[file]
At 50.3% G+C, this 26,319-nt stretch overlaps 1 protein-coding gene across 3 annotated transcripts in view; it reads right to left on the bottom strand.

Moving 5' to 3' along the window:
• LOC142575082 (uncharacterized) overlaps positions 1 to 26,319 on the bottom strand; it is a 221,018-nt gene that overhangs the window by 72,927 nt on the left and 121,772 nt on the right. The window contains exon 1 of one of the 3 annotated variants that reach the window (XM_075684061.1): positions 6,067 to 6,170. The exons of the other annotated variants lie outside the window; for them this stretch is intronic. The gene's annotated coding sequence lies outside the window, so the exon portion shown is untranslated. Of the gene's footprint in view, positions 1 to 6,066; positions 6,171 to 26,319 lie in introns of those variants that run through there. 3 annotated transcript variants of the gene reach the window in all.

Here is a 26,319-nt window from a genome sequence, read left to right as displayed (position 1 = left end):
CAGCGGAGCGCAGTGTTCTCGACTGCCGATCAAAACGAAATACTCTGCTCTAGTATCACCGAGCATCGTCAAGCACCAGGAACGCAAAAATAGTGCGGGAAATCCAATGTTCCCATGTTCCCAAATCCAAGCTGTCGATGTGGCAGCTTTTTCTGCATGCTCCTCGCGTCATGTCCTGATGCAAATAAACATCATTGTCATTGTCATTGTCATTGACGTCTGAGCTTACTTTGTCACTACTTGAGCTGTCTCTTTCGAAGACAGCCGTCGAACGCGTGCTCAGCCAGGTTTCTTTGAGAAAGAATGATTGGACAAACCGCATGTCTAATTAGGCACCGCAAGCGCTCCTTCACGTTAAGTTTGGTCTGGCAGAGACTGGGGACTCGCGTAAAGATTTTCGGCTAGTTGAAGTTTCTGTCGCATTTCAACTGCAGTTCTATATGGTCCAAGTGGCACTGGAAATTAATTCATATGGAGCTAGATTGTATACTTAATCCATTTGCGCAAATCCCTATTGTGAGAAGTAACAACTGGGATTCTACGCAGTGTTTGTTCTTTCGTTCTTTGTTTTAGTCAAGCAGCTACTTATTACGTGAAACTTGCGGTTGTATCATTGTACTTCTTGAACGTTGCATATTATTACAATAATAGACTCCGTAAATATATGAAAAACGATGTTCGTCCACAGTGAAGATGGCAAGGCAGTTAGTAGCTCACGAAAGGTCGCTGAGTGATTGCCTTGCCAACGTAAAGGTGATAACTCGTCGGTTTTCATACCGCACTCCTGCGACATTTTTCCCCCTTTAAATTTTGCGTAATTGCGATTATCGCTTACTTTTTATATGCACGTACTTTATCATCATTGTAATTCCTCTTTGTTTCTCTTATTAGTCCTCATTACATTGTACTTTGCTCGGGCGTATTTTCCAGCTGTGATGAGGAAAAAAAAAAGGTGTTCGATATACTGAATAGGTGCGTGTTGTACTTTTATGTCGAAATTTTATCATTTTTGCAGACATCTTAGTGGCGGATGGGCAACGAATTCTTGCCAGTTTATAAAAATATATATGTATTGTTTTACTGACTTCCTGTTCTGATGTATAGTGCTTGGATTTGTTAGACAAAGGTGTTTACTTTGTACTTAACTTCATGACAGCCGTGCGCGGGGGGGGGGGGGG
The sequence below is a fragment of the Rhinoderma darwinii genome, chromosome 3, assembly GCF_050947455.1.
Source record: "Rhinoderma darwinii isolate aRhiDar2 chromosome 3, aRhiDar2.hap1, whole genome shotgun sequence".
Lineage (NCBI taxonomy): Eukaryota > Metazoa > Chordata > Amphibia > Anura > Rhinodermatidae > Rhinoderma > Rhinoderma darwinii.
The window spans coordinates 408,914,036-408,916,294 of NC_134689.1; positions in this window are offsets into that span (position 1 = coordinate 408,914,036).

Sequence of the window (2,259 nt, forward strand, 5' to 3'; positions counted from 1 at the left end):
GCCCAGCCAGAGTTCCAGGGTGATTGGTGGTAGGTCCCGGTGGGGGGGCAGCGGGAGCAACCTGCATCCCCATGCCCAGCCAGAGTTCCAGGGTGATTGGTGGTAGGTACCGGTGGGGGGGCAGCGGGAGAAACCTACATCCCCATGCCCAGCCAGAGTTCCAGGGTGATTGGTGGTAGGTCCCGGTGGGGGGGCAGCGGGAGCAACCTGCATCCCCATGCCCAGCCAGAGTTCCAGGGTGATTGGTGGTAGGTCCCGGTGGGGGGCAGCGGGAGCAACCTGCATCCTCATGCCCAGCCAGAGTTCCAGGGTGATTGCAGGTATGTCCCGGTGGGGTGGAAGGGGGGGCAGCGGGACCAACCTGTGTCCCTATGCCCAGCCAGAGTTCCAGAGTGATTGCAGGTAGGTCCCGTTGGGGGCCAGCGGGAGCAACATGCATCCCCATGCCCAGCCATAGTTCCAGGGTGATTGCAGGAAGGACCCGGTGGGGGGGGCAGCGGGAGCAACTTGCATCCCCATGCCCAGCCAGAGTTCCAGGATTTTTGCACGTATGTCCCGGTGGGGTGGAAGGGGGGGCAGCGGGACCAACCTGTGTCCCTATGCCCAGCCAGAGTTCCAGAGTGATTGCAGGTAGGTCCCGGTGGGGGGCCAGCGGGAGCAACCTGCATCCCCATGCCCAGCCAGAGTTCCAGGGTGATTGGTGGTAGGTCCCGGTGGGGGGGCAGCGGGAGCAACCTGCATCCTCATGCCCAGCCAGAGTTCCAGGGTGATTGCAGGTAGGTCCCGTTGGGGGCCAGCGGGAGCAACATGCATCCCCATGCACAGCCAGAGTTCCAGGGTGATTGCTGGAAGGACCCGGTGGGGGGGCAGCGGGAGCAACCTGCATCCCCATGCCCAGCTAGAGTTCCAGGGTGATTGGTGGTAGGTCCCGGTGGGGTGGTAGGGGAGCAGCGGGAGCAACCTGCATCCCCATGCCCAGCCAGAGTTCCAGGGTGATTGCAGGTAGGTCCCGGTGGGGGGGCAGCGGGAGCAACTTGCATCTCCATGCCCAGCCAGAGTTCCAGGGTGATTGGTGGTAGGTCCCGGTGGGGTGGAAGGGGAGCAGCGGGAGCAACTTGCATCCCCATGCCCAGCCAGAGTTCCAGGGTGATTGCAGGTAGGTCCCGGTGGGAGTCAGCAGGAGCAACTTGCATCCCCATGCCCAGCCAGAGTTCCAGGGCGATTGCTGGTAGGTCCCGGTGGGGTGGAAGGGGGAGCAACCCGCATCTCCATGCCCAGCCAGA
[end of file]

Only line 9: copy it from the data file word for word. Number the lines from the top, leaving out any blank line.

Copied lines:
The window spans coordinates 408,914,036-408,916,294 of NC_134689.1; positions in this window are offsets into that span (position 1 = coordinate 408,914,036).